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CAREGIVER BLOG - (CNA, STNA, PCA, HHA)
Posted: 9/17/2018 1:02:32 PM
Stop Brain Fog Before It Starts!
Before we define it, let’s describe it.
You probably experienced it yourself as a nursing assistant. Do you remember the last time you worked extra hours from the night shift and got just a few hours of sleep, only to be called in to cover the afternoon shift? You wake up, add an extra shot of espresso to get the boost you need and drag yourself to work.
At the beginning of the shift, you absent-mindedly smile at everyone you pass in the hallway, not paying attention to whether they are a coworker, acquaintance, or your best friend.
You join the patient huddle at the beginning of the shift, but absolutely nothing is registering. You desperately try to jot down points and tasks but you just can’t make sense of it. You tell yourself that you’ll catch up later, but you feel like you literally left your brain at home. You can't focus, your thoughts are cloudy, fuzzy, or worse, blank. You have difficulty finding solutions to simple problems, like forgetting what switch turns off which light.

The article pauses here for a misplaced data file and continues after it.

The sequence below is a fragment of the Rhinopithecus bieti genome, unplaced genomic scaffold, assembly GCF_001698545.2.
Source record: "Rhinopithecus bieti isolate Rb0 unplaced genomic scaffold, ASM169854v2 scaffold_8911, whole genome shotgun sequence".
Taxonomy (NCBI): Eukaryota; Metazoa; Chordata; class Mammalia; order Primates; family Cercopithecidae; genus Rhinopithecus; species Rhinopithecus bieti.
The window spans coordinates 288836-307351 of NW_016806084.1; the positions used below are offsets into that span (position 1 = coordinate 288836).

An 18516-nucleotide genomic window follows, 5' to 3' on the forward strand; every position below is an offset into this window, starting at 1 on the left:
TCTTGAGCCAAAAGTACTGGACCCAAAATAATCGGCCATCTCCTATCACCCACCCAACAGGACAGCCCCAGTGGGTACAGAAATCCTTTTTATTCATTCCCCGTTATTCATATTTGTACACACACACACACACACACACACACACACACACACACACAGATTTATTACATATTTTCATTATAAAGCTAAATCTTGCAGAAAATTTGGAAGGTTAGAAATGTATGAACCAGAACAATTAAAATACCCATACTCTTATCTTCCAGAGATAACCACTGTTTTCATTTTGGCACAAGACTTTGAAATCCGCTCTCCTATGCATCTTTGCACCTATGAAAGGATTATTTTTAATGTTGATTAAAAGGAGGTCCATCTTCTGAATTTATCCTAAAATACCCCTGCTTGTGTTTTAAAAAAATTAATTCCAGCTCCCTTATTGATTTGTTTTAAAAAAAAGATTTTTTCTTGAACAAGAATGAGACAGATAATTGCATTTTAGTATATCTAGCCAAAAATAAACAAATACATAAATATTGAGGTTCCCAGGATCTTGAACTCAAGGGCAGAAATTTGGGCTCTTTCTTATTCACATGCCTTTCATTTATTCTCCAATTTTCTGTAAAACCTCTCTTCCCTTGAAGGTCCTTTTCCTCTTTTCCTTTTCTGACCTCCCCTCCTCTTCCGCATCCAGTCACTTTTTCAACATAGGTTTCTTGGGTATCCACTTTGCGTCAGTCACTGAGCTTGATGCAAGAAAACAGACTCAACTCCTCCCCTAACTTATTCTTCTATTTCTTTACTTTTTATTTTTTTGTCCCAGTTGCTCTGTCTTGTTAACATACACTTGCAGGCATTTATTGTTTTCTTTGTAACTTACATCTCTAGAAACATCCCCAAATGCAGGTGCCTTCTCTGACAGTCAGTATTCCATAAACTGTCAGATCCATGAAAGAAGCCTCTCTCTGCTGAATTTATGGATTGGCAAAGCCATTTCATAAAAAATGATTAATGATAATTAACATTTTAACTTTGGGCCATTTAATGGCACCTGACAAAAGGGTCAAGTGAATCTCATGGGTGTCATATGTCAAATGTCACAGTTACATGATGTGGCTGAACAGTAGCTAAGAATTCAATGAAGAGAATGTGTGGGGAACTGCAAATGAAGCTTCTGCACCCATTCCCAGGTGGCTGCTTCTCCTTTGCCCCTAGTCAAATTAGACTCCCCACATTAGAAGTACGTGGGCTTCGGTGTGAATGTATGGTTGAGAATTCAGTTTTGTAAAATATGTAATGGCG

What is brain fog?
According to Gayatri Devi, MD, a psychiatrist and neurologist at Lenox Hill Hospital in New York City, brain fog happens to people who are overworked, excessively multi-tasking, lack adequate sleep, or those trying to remember or analyze too much information.
If you experience a foggy head way too often and have other abnormal signs and symptoms, get yourself checked out. It could be a symptom of a medical condition such as lupus, multiple sclerosis, or fibromyalgia, whose manifestations are complex.